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Math Help - integration

  1. #1
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    integration

    What is the integal of e^(x^2)x^4 from negative infinity to infinity?

    Thank you!
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  2. #2
    Moo
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    Hello,

    The function is an even function ie f(x) = e^{x^2} x^4 = e^{(-x)^2} (-x)^4 = f(-x)

    ---------> \int_{- \infty}^{+\infty} f(x) dx = 2 \int_{-\infty}^0 f(x) dx

    Now, let's integrate.

    At first sight, you have to use the integration by parts, this must be almost a reflex when you see an exponential. The exponential will very often take the place of the v' function in :

    \int_a^b u(x)v'(x) dx = [u(x)v(x)]_a^b - \int_a^b u'(x)v(x) dx

    So you must make appear the derivate of x^2, 2x, so as to be able to integrate :

    the integrate of u'(x)e^{u(x)} will simply be e^{u(x)}

    2 \int_{-\infty}^0 e^{x^2} x^4 dx = \int_{-\infty}^0 (2x e^{x^2}) x^3 dx

    ------ integration by parts ------

    the derivate of x^3 is 3x^2

    \int_{- \infty}^{+\infty} e^{x^2} x^4 dx = [e^{x^2} x^3]_{-\infty}^0 - \int_{-\infty}^0 3x^2 e^{x^2} dx  = \lim_{x \to 0} e^{x^2} x^3 - \lim_{x \to - \infty} e^{x^2} x^3 - \int_{-\infty}^0 3x^2 e^{x^2} dx  = - \int_{-\infty}^0 3x^2 e^{x^2} dx

    (the two limits tend to 0)

    In the same way, make appear the derivate of x^2 so as to integrate once again by parts.

    - \int_{-\infty}^0 3x^2 e^{x^2} dx = - \frac{3}{2} \int_{-\infty}^0 (2x)e^{x^2} x dx = - \frac{3}{2} [e^{x^2} x]_{-\infty}^0 + \frac{3}{2} \int_{-\infty}^0 e^{x^2} dx


    And there, i can't help anymore because of the last integral : i don't remember how to do
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  3. #3
    Moo
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    Ay ! I found ^^


    This integrate is not defined, because though the limit in - \infty exists (0), the limit in  + \infty doesn't.

    \lim_{x \to +\infty} e^{x^2} x^4 = + \infty, so the integrate diverges.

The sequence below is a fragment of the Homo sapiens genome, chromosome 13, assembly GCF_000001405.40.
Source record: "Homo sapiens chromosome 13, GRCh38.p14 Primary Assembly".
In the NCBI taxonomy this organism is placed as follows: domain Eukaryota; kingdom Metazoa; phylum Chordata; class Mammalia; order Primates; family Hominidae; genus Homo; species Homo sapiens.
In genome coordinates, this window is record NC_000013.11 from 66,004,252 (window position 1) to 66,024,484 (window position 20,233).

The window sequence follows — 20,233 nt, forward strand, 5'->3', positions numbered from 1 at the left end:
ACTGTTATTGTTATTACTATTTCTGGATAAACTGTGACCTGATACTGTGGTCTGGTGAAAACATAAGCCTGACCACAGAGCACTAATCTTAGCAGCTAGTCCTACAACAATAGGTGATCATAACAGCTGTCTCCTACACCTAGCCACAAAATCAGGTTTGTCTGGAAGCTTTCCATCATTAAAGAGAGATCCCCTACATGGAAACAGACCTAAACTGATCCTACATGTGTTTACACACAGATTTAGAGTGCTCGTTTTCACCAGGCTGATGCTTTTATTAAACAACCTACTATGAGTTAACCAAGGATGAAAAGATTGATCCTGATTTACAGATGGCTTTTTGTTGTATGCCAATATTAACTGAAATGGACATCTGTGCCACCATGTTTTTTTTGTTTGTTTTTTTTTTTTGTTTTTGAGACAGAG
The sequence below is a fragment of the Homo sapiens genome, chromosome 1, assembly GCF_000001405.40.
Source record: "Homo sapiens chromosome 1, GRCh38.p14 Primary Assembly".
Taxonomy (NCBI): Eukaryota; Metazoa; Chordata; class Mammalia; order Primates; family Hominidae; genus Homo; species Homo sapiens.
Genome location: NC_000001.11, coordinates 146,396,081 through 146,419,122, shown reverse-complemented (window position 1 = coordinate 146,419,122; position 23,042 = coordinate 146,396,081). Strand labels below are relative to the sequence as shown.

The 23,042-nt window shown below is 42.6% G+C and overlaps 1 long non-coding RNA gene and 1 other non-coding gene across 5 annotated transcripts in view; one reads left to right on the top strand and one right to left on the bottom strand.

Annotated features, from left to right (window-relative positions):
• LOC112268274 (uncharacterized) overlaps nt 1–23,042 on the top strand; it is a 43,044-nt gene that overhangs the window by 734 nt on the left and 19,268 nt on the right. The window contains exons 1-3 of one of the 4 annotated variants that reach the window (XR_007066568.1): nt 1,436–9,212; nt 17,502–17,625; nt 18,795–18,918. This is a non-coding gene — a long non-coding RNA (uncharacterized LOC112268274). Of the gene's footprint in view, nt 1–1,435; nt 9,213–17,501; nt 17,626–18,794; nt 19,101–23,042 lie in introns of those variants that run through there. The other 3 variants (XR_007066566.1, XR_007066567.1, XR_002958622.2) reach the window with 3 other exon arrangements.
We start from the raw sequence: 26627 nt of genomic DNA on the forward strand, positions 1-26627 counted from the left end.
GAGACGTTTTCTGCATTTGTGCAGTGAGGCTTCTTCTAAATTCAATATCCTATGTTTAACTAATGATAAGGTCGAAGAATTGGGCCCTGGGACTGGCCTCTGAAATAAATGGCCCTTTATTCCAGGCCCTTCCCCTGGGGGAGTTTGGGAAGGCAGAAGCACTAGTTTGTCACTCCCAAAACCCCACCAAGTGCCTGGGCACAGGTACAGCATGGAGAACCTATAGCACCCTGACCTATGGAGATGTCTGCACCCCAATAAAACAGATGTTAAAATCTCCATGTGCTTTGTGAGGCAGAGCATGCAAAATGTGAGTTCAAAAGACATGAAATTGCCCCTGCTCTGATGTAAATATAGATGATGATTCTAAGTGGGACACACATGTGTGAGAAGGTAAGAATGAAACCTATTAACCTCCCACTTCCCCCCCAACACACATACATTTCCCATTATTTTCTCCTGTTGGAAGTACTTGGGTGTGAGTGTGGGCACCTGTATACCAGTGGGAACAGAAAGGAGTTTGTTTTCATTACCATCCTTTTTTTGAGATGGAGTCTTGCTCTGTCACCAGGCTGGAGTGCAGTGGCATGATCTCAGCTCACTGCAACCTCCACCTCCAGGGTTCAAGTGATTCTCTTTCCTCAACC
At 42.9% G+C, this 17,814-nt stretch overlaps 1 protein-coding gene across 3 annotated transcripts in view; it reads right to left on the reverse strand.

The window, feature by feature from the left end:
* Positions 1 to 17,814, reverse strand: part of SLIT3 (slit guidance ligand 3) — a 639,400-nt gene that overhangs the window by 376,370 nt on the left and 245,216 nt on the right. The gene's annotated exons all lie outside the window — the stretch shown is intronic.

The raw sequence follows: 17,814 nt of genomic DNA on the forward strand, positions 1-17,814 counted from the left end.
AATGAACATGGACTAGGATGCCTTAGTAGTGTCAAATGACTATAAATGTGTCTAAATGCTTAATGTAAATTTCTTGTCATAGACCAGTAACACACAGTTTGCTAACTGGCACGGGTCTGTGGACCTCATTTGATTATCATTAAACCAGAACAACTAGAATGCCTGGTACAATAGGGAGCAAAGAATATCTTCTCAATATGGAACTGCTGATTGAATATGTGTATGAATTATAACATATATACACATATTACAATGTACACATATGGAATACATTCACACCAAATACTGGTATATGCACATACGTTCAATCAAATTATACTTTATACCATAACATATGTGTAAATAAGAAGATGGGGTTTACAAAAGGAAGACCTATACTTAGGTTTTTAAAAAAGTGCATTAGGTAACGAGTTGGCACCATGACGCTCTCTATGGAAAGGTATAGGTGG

Are you sure it's the correct text ?
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  4. #4
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    Hi,

    Yea that is the question..ahhhhh I needed the answer to be zero! Ah well, thanks anyways!
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  5. #5
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    Note, x^2 \geq 0 \implies e^{x^2} \geq 1 \implies x^4 e^{x^2} \geq x^4.

    Thus, \int_{-\infty}^{\infty} x^4 e^{x^2} dx \geq \int_{-\infty}^{\infty}x^4 dx which clearly diverges since RHS diverges.

    Maybe the poster wanted, x^4 e^{-x^2}? (Note the negative).

    In that case,
    \int_{-\infty}^{\infty} x^4 e^{-x^2} dx = \int_{-\infty}^{\infty} \left( - \frac{1}{2} x^3 \right) \cdot \left( e^{-x^2} \right)' ~ dx =  -\frac{1}{2} x^3 e^{-x^2}\bigg|_{-\infty}^{\infty} +\int_{-\infty}^{\infty} \left(-\frac{3x}{4}\right)\cdot \left( e^{-x^2} \right) '  dx
    =-\frac{3}{4}xe^{-x^2} \bigg|_{-\infty}^{\infty} + \frac{3}{4}\int_{-\infty}^{\infty} e^{-x^2} dx = \frac{3\sqrt{\pi}}{8}
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  6. #6
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    Quote Originally Posted by Moo View Post
    Ay ! I found ^^


    This integrate is not defined, because though the limit in - \infty exists (0), the limit in  + \infty doesn't.

    \lim_{x \to +\infty} e^{x^2} x^4 = + \infty, so the integrate diverges.

    No, \lim_{x \to - \infty}e^{x^2} x^4 = +\infty too.
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